If you’re not, you should be. And you should be sure to teach your kids how to do it too. This week I attended a forum hosted by my employer, ictQATAR, on digital communications literacy that addressed the importance of building literacy in the new, pervasive forms of communications – online, video, audio, etc. It takes literacy away from just text and into the digital realm where most communications takes place today. And more importantly, the forum addressed the need to move from general media consumers, to media understanding – and to do that, we must think critically.
I had the chance to hear from and speak to numerous international digital literacy experts at the forum. All of them of course agree that we need to teach digital media literacy so that people can actively engage in the emerging digital age.
One of the people I most enjoyed chatting with was Tessa Jolls (video interview coming soon on ictQATAR’s YouTube page!), President of the Center for Media Literacy in the US. She made teaching critical thinking logical. Her Center focuses on helping teachers and parents teach children critical thinking skills needed to be digitally literate in a structured way. Their goal is to make sure people can access, analyze, create and participate with media content – clearly it’s not just about consumption!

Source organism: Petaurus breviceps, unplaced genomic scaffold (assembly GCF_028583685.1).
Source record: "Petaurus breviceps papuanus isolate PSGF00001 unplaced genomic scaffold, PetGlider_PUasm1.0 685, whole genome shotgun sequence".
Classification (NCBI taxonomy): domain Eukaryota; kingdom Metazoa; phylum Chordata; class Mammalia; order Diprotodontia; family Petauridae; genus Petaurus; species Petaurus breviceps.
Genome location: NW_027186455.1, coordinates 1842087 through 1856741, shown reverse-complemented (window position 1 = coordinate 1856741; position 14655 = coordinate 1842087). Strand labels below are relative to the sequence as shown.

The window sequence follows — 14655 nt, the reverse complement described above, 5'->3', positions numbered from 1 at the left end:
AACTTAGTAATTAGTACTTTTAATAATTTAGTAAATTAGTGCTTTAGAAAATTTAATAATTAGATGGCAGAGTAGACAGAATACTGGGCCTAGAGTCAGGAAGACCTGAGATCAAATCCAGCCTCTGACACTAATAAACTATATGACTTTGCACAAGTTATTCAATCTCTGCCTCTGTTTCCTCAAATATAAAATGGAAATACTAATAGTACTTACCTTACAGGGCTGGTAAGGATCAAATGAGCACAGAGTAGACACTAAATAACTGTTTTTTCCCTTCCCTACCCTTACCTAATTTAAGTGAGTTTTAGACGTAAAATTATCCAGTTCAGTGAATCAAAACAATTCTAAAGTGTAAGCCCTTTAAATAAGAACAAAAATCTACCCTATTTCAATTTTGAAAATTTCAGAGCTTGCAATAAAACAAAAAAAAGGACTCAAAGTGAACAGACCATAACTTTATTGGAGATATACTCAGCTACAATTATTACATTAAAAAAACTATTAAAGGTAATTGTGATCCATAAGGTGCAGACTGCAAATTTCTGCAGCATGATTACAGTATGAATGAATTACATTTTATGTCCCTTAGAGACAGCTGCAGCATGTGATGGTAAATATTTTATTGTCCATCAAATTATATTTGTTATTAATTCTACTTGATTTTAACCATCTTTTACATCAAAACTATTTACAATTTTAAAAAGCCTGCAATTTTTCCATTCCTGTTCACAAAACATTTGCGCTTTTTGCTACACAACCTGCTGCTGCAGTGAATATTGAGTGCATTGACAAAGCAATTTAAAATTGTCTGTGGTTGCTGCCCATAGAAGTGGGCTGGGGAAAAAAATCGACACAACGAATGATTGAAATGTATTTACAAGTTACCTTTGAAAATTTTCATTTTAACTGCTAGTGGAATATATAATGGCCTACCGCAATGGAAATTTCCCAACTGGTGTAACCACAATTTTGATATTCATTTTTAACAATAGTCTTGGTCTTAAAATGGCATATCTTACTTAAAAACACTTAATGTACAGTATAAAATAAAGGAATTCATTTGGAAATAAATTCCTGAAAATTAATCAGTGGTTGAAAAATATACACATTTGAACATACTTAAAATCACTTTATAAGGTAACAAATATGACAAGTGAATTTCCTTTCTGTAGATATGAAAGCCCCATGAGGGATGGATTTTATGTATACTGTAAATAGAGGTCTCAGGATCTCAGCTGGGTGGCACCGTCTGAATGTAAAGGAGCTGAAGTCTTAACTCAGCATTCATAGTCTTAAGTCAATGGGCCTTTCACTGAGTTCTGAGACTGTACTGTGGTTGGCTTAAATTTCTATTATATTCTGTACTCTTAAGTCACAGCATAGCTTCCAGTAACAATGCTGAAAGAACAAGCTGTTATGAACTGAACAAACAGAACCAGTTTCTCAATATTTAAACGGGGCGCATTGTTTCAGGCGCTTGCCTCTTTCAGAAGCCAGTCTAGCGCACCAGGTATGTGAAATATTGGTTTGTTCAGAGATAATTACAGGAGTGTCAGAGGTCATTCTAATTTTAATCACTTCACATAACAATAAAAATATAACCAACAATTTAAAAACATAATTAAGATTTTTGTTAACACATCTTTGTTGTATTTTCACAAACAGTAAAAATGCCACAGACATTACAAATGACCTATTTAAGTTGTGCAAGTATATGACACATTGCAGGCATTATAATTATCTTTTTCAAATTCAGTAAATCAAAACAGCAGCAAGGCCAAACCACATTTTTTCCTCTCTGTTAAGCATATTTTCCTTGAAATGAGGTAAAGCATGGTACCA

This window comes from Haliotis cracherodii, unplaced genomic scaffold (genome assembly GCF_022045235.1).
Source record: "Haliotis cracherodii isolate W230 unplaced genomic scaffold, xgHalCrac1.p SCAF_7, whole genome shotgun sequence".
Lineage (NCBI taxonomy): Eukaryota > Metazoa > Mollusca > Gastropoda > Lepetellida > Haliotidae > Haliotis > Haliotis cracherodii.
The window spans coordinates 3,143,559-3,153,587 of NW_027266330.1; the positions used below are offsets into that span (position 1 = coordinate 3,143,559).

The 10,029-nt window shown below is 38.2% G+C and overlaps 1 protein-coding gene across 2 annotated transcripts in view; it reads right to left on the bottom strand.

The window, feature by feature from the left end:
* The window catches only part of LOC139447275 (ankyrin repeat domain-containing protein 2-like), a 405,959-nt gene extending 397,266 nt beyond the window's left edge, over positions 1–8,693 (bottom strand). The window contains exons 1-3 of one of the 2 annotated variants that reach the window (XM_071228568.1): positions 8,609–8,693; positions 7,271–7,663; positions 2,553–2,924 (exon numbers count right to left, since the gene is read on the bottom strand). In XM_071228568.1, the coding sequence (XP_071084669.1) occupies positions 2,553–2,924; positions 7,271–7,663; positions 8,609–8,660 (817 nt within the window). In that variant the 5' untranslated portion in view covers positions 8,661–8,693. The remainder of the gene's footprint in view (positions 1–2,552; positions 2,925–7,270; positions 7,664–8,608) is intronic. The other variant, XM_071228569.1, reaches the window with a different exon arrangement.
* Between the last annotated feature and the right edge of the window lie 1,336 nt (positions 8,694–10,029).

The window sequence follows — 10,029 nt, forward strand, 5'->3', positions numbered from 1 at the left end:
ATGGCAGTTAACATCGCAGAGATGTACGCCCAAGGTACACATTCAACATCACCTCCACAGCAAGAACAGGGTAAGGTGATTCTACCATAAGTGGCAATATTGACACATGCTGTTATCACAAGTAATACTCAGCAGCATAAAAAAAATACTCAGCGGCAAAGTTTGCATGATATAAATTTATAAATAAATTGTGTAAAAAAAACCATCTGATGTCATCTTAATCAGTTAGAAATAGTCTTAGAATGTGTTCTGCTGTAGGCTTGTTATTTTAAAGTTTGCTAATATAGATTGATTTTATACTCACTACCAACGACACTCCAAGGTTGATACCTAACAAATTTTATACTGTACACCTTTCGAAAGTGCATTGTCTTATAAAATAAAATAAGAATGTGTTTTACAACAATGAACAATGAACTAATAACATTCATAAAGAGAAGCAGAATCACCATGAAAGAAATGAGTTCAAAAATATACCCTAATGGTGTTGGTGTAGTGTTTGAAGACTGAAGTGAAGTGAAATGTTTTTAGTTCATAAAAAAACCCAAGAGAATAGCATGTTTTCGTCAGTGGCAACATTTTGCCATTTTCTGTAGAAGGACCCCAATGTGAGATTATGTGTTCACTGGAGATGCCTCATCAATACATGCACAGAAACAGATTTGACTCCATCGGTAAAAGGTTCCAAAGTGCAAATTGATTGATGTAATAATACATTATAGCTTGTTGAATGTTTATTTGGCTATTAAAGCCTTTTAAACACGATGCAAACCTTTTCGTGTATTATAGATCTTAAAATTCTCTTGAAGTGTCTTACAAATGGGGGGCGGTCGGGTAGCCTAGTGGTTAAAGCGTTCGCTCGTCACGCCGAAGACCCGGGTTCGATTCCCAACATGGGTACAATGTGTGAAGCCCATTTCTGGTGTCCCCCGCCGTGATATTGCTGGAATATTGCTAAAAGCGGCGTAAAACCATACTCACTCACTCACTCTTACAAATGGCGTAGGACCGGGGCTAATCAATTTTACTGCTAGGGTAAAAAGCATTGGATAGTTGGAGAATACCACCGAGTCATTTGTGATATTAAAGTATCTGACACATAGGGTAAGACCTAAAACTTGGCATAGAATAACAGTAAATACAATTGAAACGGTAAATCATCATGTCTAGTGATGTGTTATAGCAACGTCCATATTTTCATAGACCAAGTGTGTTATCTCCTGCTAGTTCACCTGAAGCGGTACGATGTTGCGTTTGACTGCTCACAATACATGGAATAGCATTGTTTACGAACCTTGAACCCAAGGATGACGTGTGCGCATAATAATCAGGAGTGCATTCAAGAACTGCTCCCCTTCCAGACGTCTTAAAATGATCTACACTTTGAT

Something she shared that seems so simple, but is really quite sophisticated, is five key questions you should ask yourself about the digital media you interact with (developed by the Center for Media Literacy):
1. Who created this message?
2. What creative techniques are used to attract my attention?
3. How might different people understand this message differently?
4. What values, lifestyles and points of view are represented in, or omitted from, this message?
5. Why is this message being sent?
These questions are valuable for all of us – not just children. In a world where we are constantly bombarded by digital messages, we should take a step back and think critically – it will go a long way towards make us more than digital media consumers, but digitally literate media consumers!